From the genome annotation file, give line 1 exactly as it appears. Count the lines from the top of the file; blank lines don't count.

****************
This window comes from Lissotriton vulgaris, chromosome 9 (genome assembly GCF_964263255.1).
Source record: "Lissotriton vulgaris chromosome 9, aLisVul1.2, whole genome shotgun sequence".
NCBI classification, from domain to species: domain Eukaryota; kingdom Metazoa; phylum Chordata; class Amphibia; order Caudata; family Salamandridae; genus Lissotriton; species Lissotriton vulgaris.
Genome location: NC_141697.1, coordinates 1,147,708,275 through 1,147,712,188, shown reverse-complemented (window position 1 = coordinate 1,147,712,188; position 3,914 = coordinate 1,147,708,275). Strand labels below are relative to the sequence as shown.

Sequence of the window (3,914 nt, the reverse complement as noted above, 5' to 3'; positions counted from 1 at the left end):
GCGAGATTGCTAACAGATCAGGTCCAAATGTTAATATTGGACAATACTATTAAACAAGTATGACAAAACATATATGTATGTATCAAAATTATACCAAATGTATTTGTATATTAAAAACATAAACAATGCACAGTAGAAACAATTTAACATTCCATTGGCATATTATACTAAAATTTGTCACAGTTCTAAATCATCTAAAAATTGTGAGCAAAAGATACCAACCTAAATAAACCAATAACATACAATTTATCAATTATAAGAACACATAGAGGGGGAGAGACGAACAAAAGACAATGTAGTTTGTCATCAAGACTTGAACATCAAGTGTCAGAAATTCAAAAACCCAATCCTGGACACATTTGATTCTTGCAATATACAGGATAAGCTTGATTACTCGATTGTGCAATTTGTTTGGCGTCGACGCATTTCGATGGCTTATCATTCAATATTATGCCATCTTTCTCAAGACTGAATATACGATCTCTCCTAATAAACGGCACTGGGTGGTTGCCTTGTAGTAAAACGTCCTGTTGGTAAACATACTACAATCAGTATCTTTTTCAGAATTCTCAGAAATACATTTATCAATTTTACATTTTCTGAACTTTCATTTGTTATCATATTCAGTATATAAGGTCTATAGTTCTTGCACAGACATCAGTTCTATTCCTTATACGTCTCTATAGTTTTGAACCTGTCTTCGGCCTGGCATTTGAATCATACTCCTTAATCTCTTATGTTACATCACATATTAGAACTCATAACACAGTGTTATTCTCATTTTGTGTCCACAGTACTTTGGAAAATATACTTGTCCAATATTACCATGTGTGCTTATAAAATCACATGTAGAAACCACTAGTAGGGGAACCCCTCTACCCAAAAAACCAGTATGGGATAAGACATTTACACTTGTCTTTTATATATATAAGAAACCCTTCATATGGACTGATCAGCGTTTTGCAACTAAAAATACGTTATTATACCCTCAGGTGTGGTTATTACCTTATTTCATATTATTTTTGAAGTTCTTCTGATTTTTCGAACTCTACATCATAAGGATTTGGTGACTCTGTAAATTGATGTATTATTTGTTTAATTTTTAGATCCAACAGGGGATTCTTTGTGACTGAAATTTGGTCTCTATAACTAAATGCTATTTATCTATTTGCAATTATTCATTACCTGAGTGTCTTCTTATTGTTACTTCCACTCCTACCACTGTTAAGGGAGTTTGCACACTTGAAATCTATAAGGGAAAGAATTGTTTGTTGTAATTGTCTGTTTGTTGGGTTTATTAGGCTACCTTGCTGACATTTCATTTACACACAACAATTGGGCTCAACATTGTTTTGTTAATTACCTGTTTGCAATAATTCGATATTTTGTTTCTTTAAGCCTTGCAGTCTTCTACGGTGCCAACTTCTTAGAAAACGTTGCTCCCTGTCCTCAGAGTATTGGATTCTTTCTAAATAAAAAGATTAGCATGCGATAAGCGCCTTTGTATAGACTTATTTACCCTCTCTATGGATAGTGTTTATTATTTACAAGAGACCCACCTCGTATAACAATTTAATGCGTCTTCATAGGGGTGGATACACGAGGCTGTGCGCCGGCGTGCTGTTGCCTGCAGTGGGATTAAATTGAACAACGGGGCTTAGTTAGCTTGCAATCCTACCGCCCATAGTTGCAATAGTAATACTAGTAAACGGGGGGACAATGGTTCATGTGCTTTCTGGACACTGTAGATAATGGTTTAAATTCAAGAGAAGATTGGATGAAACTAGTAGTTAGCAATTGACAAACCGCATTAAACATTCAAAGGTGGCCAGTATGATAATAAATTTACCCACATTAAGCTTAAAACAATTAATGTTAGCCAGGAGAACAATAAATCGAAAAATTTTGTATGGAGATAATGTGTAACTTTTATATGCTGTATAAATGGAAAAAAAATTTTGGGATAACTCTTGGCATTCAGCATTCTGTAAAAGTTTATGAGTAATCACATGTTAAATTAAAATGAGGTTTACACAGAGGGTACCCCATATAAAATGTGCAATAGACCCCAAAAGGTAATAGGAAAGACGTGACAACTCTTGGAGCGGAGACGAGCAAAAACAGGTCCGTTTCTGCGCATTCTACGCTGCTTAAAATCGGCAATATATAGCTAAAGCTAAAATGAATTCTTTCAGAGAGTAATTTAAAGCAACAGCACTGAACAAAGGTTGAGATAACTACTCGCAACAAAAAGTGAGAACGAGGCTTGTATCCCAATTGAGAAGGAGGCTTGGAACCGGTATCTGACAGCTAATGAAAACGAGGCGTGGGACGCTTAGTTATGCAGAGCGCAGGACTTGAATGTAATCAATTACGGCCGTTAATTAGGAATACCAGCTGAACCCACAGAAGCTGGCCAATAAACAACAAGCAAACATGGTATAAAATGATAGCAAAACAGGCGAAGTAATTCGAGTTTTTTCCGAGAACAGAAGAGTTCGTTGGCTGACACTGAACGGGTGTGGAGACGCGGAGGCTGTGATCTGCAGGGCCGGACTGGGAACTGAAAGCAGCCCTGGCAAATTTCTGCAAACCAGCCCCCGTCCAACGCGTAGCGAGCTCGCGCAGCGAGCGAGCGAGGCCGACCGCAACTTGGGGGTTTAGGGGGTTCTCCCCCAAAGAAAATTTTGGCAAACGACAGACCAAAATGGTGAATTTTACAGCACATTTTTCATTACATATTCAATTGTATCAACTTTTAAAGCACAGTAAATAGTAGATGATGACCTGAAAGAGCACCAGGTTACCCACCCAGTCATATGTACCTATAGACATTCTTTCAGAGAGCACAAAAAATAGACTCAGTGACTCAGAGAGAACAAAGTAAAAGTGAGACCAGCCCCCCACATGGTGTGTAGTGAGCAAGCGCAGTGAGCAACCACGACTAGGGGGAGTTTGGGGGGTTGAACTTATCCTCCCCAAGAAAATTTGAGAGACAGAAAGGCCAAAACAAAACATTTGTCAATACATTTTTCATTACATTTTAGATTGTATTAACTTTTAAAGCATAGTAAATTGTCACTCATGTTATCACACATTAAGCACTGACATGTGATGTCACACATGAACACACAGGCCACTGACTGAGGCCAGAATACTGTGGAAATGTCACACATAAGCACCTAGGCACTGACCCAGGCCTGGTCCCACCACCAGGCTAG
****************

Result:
This window comes from Lissotriton vulgaris, chromosome 9 (genome assembly GCF_964263255.1).